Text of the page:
Don’t trust North Korea
Are U.S. officials being played like the proverbial violin by North Korean dictator Kim Jong Un? Let us hope not — but at the same time, let us not make the mistake of assuming there is a sincere, humane bone in Kim’s body.
Mike Pompeo, the CIA chief soon to become secretary of state, met secretly with Kim a few days ago, the White House confirmed on Wednesday. That explained President Donald Trump’s previous comment that the two governments were holding talks at “extremely high levels.”
Pompeo’s chat with Kim was intended to lay the groundwork for a highly anticipated face-to-face meeting between Trump and the North Korean leader. Trump tweeted on Wednesday that the Pompeo-Kim talk “went smoothly.” He added that “a good relationship was formed.”
Perhaps so, but the key to such a relationship is trust. Kim may have said everything Pompeo and Trump wanted to hear, but how much of it was sincere?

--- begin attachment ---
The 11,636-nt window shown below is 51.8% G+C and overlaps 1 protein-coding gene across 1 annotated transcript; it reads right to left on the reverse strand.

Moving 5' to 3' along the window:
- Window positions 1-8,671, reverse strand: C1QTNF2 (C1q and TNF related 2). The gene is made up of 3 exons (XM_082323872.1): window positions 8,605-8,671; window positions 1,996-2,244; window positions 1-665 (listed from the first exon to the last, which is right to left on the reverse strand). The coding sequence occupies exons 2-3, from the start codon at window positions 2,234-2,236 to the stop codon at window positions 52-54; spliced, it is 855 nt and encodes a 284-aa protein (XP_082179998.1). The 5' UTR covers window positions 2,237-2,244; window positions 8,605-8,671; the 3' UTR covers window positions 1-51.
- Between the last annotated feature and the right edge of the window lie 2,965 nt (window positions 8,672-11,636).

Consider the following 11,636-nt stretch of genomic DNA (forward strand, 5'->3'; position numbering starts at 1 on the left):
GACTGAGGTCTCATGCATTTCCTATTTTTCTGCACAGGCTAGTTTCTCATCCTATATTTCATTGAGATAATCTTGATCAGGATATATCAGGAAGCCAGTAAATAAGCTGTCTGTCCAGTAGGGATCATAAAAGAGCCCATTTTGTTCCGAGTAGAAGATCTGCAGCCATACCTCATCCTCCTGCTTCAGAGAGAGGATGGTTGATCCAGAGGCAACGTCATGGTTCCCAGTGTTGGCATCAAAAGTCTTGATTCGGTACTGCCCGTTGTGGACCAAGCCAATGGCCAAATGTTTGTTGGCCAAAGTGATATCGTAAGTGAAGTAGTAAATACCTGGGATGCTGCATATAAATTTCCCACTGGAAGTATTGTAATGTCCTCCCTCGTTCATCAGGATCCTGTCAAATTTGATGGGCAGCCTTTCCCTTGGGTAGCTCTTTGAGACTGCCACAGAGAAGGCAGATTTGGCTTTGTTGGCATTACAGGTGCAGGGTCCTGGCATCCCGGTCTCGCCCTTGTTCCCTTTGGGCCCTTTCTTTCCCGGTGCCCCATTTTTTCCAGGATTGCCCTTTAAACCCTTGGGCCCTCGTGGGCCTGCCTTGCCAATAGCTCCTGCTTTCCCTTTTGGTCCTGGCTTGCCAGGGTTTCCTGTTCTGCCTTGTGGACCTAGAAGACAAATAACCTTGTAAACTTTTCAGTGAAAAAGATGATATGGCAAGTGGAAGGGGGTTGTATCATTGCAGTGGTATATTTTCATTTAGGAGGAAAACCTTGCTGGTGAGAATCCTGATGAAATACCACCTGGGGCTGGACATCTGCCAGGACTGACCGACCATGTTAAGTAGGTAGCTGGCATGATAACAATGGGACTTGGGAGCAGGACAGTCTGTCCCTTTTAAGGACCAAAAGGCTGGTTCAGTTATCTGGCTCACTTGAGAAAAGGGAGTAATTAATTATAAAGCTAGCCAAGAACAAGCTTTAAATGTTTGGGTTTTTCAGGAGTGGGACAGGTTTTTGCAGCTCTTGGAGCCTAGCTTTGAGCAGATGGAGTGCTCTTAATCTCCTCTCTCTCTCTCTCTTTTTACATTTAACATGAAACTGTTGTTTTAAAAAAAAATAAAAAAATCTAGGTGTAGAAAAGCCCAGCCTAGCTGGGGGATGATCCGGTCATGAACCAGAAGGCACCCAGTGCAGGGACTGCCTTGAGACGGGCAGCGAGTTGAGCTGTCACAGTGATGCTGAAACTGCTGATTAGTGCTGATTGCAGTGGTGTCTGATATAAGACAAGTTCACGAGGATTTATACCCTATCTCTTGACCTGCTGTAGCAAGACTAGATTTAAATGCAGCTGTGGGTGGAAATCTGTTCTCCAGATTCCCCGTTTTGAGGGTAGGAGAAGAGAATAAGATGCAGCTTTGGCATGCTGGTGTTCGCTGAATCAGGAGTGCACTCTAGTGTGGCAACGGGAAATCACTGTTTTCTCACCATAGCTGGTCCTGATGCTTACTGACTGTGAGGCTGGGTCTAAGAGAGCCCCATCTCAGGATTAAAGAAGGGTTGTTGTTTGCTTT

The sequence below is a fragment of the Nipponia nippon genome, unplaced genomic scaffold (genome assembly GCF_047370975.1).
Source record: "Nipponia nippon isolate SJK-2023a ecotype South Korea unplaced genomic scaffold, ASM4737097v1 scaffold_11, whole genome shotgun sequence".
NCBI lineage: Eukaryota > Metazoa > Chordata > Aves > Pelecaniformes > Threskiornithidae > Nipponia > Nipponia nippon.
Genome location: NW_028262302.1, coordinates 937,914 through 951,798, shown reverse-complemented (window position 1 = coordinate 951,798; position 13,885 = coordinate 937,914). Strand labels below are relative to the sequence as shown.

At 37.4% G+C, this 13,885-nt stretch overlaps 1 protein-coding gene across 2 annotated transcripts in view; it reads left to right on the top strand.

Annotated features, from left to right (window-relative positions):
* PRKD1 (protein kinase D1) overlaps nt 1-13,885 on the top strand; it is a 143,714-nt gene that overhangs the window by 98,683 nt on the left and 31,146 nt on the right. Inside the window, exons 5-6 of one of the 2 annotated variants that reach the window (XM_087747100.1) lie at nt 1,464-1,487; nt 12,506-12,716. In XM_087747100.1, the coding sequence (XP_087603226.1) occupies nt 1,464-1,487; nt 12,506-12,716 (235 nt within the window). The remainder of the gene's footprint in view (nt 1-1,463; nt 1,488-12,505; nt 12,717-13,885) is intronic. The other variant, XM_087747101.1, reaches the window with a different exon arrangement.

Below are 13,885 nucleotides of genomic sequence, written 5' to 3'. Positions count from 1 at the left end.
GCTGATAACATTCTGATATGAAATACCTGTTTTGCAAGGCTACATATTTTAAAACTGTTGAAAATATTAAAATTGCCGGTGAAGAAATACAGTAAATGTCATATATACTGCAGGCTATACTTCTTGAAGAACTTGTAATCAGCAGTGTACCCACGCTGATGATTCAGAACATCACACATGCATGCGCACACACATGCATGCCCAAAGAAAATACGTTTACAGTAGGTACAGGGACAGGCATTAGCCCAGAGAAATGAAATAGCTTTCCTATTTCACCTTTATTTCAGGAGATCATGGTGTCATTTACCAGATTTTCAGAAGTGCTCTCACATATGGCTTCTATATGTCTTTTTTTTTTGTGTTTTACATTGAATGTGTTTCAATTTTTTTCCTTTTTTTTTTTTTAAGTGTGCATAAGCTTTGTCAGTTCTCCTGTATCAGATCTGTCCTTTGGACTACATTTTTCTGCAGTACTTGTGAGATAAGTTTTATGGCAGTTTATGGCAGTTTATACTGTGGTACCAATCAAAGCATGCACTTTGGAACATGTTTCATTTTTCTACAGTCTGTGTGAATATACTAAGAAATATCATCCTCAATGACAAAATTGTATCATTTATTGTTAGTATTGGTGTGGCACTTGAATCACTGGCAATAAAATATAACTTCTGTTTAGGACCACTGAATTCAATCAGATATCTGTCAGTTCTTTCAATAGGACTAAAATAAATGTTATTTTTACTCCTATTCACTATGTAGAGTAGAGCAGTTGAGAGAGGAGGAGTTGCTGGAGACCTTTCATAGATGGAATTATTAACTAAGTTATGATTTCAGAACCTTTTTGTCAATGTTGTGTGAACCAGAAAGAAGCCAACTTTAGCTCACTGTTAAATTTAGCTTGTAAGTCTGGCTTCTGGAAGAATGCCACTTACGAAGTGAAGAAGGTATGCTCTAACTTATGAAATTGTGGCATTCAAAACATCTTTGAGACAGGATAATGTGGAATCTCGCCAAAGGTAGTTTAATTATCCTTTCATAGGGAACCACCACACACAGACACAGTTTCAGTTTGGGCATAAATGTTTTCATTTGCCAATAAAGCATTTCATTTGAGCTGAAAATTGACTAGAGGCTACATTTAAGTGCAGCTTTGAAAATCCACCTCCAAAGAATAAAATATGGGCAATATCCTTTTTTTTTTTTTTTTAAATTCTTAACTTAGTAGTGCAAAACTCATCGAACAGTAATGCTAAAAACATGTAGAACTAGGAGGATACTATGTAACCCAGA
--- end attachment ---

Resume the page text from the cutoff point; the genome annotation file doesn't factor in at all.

Americans — not to mention hundreds of millions of South Koreans, Japanese and others in Asia — are worried about Kim’s military buildup. It includes long-range missiles and nuclear weapons. North Korean technicians are working on miniaturizing atomic warheads so they can be delivered by the rockets.
Reversing that program is Trump’s goal.
But Kim, his father and his grandfather before him have a tradition of promising to stop rattling their sabers — even as they continue to sharpen them. Why should this situation be any different? Why would Kim want to tamper with a decades-old formula for success?
Thus far, Trump has not insisted on any show of good faith, such as suspending weapons development — by North Korea. Perhaps he should demand one as a precondition to any meeting with Kim.